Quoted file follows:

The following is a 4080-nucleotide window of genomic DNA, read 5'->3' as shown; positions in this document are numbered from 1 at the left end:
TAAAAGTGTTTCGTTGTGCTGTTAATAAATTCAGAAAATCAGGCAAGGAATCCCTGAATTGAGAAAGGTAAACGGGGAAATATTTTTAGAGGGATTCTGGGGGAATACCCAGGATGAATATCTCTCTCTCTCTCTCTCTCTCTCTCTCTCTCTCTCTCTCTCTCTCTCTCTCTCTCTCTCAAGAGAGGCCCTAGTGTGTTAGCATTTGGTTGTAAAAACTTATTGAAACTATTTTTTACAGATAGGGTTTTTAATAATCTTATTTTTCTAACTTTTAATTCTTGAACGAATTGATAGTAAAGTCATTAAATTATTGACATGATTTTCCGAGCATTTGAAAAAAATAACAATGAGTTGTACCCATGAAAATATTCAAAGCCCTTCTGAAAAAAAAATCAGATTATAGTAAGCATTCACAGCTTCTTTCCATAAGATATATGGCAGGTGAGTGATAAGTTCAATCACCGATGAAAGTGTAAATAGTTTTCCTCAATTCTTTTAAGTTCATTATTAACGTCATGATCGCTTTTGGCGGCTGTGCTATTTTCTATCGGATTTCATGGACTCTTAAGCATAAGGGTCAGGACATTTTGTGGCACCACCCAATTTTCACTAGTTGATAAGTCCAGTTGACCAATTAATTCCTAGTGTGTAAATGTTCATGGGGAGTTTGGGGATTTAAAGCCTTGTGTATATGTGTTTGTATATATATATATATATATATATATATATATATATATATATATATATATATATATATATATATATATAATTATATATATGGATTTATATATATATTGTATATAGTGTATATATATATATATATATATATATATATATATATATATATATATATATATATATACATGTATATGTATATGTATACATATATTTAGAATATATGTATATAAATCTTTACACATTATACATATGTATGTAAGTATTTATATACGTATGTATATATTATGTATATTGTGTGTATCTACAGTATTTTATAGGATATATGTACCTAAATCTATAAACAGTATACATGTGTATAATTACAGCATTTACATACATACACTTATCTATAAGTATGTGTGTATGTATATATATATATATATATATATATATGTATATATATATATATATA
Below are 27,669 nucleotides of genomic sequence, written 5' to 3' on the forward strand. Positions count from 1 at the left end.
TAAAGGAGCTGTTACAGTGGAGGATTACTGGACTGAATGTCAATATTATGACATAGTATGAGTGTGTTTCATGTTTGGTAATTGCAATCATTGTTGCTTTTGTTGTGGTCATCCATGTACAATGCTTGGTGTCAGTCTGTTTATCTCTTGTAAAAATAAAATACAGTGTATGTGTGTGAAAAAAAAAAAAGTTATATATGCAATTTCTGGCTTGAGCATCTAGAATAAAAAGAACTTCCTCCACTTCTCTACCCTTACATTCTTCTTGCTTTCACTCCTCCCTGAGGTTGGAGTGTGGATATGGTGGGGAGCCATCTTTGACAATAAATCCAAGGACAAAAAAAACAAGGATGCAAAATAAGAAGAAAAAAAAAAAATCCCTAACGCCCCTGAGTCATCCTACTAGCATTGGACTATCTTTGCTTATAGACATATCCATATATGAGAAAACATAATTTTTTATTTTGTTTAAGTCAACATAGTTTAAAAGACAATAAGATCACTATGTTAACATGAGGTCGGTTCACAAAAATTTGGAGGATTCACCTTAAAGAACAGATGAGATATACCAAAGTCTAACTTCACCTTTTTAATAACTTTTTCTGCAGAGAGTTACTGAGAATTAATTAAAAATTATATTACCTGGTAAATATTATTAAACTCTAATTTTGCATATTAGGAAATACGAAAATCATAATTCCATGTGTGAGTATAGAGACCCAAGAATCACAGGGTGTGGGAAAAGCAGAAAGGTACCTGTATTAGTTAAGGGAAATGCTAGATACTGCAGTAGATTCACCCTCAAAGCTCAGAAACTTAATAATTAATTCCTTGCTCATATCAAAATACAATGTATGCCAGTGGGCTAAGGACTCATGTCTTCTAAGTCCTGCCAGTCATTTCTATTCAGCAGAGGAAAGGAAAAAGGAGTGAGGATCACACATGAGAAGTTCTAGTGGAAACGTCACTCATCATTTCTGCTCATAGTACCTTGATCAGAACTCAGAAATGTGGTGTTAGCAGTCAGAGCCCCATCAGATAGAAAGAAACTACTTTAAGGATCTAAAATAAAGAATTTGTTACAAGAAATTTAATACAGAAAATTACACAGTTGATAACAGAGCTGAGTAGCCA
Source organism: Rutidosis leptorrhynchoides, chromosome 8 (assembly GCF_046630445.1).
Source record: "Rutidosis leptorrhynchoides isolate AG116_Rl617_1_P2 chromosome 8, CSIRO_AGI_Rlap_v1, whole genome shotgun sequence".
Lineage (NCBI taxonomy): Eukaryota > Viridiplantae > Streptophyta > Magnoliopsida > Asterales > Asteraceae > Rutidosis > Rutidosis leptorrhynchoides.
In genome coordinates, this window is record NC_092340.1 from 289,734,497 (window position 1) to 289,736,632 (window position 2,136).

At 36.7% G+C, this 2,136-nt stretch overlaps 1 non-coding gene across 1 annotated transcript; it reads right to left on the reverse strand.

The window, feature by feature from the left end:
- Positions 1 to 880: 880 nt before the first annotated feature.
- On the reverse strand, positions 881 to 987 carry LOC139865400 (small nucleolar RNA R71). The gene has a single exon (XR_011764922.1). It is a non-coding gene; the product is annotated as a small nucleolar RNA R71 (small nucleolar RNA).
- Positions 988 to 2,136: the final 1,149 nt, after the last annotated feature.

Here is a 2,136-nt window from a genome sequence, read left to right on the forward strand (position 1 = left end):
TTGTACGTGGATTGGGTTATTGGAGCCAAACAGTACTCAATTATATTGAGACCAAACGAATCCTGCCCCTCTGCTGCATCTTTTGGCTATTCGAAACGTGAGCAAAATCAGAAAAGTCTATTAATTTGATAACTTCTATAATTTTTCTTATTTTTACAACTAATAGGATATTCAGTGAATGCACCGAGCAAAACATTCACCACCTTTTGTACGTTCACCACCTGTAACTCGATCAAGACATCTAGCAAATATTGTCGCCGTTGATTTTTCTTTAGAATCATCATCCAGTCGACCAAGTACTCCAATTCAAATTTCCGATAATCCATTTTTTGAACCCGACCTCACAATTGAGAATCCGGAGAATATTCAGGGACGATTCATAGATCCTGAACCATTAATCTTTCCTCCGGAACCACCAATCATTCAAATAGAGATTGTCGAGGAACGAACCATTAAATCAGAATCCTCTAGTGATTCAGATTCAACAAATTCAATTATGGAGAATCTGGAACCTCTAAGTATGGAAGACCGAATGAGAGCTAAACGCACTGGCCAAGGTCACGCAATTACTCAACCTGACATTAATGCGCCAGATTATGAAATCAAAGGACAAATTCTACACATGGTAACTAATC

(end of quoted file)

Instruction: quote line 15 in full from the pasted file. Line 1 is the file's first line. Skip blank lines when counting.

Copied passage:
TTGTACGTGGATTGGGTTATTGGAGCCAAACAGTACTCAATTATATTGAGACCAAACGAATCCTGCCCCTCTGCTGCATCTTTTGGCTATTCGAAACGTGAGCAAAATCAGAAAAGTCTATTAATTTGATAACTTCTATAATTTTTCTTATTTTTACAACTAATAGGATATTCAGTGAATGCACCGAGCAAAACATTCACCACCTTTTGTACGTTCACCACCTGTAACTCGATCAAGACATCTAGCAAATATTGTCGCCGTTGATTTTTCTTTAGAATCATCATCCAGTCGACCAAGTACTCCAATTCAAATTTCCGATAATCCATTTTTTGAACCCGACCTCACAATTGAGAATCCGGAGAATATTCAGGGACGATTCATAGATCCTGAACCATTAATCTTTCCTCCGGAACCACCAATCATTCAAATAGAGATTGTCGAGGAACGAACCATTAAATCAGAATCCTCTAGTGATTCAGATTCAACAAATTCAATTATGGAGAATCTGGAACCTCTAAGTATGGAAGACCGAATGAGAGCTAAACGCACTGGCCAAGGTCACGCAATTACTCAACCTGACATTAATGCGCCAGATTATGAAATCAAAGGACAAATTCTACACATGGTAACTAATC